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Home / Incontinence / What your urine says about your health

What your urine says about your health

Find out what your symptoms could mean

The colour and quality of your pee could say a lot about your health, perhaps more than you realise. Therefore, it’s a good idea to check your pee often because it could be vital in getting a quick diagnosis.

Toilet paper roll with a sad face on a toilet.

We’re listing some changes in your urine quality and toilet habits and what could be the cause.

What the colour of your urine means


Urine colour is the best identifier of how hydrated you are. Urine changes colour based on its concentration. When you’re hydrated, your pee will be light yellow and clear. However, when you haven’t drunk enough water, your kidneys try to conserve as much fluid as possible. This turns your pee a dark yellow or dark brown colour.

Urine colour chart.

Dehydration can be caused by drinking alcohol, sweating a lot, vomiting or having diarrhoea. If you’re dehydrated for too long, it could be serious. So if you notice your pee is a little dark, ensure you increase your fluid intake.

It’s a urinary tract infection

A change in your urine colour can also be a symptom of a urinary tract infection (UTI) such as cystitis. It can make your urine turn dark or cloudy.

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UTIs usually go away on their own or with quick antibiotic treatment. But, spotting any changes could prevent it from becoming a kidney infection.

It’s something in your diet

Sometimes the food you eat can change the colour of your pee.

  • Beets, broad beans, rhubarb and berries can turn your urine pink or red.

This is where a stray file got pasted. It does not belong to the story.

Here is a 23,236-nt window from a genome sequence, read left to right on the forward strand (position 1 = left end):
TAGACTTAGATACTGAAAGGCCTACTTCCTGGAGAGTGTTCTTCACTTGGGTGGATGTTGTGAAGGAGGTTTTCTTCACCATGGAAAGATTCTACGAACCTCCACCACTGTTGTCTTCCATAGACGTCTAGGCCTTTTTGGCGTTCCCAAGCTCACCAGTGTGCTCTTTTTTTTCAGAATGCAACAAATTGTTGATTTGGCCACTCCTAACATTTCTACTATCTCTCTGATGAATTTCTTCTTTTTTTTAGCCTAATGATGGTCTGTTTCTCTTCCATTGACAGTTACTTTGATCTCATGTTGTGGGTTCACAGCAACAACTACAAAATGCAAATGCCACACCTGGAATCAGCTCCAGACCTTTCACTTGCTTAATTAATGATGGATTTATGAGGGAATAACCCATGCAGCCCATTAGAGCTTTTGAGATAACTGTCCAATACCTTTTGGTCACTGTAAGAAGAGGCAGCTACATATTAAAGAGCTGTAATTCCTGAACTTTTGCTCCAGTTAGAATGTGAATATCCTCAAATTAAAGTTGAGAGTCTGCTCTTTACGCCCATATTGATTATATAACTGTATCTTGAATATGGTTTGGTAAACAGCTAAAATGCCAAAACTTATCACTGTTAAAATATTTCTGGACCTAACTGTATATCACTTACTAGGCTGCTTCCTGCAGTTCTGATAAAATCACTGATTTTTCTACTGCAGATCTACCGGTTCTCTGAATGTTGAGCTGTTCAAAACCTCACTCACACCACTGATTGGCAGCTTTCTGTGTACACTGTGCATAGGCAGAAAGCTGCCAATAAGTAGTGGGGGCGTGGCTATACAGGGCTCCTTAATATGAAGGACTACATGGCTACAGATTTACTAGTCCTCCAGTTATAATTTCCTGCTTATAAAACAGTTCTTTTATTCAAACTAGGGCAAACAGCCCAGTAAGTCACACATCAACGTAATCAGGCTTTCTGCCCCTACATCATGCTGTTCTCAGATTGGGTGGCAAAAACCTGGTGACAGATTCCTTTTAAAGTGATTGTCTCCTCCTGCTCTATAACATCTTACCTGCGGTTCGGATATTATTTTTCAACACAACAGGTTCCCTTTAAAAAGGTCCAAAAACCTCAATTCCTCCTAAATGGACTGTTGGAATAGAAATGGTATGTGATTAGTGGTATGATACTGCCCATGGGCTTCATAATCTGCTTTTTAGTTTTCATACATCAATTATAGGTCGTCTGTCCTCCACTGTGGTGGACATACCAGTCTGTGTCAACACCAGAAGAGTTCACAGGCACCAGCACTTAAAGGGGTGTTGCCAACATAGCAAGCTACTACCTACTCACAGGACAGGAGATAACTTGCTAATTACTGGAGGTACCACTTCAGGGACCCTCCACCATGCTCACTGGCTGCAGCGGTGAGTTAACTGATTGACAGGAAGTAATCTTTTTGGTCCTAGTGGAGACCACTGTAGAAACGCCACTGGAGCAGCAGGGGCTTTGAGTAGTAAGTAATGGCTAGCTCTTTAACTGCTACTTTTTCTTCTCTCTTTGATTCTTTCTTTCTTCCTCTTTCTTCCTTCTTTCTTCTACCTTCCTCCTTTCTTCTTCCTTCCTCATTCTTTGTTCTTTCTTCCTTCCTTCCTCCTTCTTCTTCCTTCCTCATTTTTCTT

• Carrots and other vitamin C foods can turn the urine pale orange.
  • Foods high in vitamin B may give urine a green tinge.
  • Food dyes can also change the colour of your urine.

Usually, this effect is only temporary. Your urine should return to its usual colour within a few days. If it doesn’t, it’s more likely to be something else.

It’s a side effect of a medicine

A side effect of some medicines is discoloured urine. It can happen when you take one of the following medicines:

  • senna - a herbal laxative that can turn the urine red or dark yellow
  • antimalarials like chloroquine can darken the urine
  • nitrofurantoin - an antibiotic used to treat UTIs that can turn the urine blue or green tinge
  • cimetidine - used to treat heartburn, can cause a green-blue colour in the urine

You have a liver problem

In some cases, orange-coloured urine may indicate a problem with your liver or bile duct. It happens when the liver cannot break down certain chemicals, and they end up in the urine. Liver disease is likely not the cause, especially if you have no other symptoms. However, you should always get it checked out if orange urine persists.

You have a kidney problem

Foamy urine every once in a while is normal. It is typically caused by the speed of urination when your bladder is full. Frequently foamy pee, on the other hand, may indicate high protein levels.

It usually happens when your kidney cannot filter protein properly. Instead of keeping protein in your body, it releases it into your urine. It may be a sign that your kidneys aren’t functioning.

You have blood in your urine

A red or pink colour could mean there is blood in your urine. If that is the case, do not ignore these symptoms. It might not be serious, but talking to your doctor as soon as possible can catch something early.

Why does my pee smell?

Urine usually has a mild smell, but some people can experience a change in odour. Some foods and medications can change the smell of your pee.

What foods and drinks can change urine smell?
Fizzy drinks
Fizzy drinks

Some supplements and medicines can also affect the smell, such as:

  • certain antibiotics
  • high doses of vitamin B
  • chemotherapy

If the cause is your diet or medication, the odour will go away naturally on its own. However, if the smell persists or you have other symptoms, it might be an underlying health condition.

You have an infection

As well as changing urine colour, infections can cause an atypical smell.

The urine picks up the bacteria that are living in the urinary system and it can cause an odour. However, the odour isn’t the main symptom of many infections. You likely have an infection if you have any itching, pain or vaginal discharge.